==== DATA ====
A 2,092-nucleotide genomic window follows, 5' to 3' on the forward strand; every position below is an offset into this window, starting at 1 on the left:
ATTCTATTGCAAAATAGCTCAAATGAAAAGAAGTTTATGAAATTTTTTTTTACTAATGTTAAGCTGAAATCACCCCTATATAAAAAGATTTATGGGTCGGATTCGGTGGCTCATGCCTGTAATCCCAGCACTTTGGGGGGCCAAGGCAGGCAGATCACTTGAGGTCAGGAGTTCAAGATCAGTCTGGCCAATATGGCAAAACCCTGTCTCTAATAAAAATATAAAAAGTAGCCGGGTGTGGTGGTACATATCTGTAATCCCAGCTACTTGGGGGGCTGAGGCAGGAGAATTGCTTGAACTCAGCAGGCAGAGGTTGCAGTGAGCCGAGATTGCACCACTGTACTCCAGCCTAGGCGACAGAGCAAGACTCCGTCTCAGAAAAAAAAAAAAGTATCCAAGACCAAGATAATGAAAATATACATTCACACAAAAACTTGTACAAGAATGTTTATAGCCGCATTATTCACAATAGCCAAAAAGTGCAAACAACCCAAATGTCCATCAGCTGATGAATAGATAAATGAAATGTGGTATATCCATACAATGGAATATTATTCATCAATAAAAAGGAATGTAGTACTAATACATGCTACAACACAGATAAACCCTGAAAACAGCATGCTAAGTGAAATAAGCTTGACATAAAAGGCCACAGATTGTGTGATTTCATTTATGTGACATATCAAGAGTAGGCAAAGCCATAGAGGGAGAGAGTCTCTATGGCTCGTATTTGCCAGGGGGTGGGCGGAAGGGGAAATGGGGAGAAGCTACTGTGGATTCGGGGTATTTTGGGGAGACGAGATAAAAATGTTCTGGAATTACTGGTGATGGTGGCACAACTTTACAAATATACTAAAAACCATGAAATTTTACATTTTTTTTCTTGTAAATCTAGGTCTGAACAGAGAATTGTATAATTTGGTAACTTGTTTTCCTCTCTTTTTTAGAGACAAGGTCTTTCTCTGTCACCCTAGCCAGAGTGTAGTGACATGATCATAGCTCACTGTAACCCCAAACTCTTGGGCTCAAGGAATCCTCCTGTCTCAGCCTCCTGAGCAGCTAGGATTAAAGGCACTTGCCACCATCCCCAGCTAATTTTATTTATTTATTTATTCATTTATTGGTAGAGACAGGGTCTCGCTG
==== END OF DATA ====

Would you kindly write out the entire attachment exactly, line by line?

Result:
A 2,092-nucleotide genomic window follows, 5' to 3' on the forward strand; every position below is an offset into this window, starting at 1 on the left:
ATTCTATTGCAAAATAGCTCAAATGAAAAGAAGTTTATGAAATTTTTTTTTACTAATGTTAAGCTGAAATCACCCCTATATAAAAAGATTTATGGGTCGGATTCGGTGGCTCATGCCTGTAATCCCAGCACTTTGGGGGGCCAAGGCAGGCAGATCACTTGAGGTCAGGAGTTCAAGATCAGTCTGGCCAATATGGCAAAACCCTGTCTCTAATAAAAATATAAAAAGTAGCCGGGTGTGGTGGTACATATCTGTAATCCCAGCTACTTGGGGGGCTGAGGCAGGAGAATTGCTTGAACTCAGCAGGCAGAGGTTGCAGTGAGCCGAGATTGCACCACTGTACTCCAGCCTAGGCGACAGAGCAAGACTCCGTCTCAGAAAAAAAAAAAAGTATCCAAGACCAAGATAATGAAAATATACATTCACACAAAAACTTGTACAAGAATGTTTATAGCCGCATTATTCACAATAGCCAAAAAGTGCAAACAACCCAAATGTCCATCAGCTGATGAATAGATAAATGAAATGTGGTATATCCATACAATGGAATATTATTCATCAATAAAAAGGAATGTAGTACTAATACATGCTACAACACAGATAAACCCTGAAAACAGCATGCTAAGTGAAATAAGCTTGACATAAAAGGCCACAGATTGTGTGATTTCATTTATGTGACATATCAAGAGTAGGCAAAGCCATAGAGGGAGAGAGTCTCTATGGCTCGTATTTGCCAGGGGGTGGGCGGAAGGGGAAATGGGGAGAAGCTACTGTGGATTCGGGGTATTTTGGGGAGACGAGATAAAAATGTTCTGGAATTACTGGTGATGGTGGCACAACTTTACAAATATACTAAAAACCATGAAATTTTACATTTTTTTTCTTGTAAATCTAGGTCTGAACAGAGAATTGTATAATTTGGTAACTTGTTTTCCTCTCTTTTTTAGAGACAAGGTCTTTCTCTGTCACCCTAGCCAGAGTGTAGTGACATGATCATAGCTCACTGTAACCCCAAACTCTTGGGCTCAAGGAATCCTCCTGTCTCAGCCTCCTGAGCAGCTAGGATTAAAGGCACTTGCCACCATCCCCAGCTAATTTTATTTATTTATTTATTCATTTATTGGTAGAGACAGGGTCTCGCTG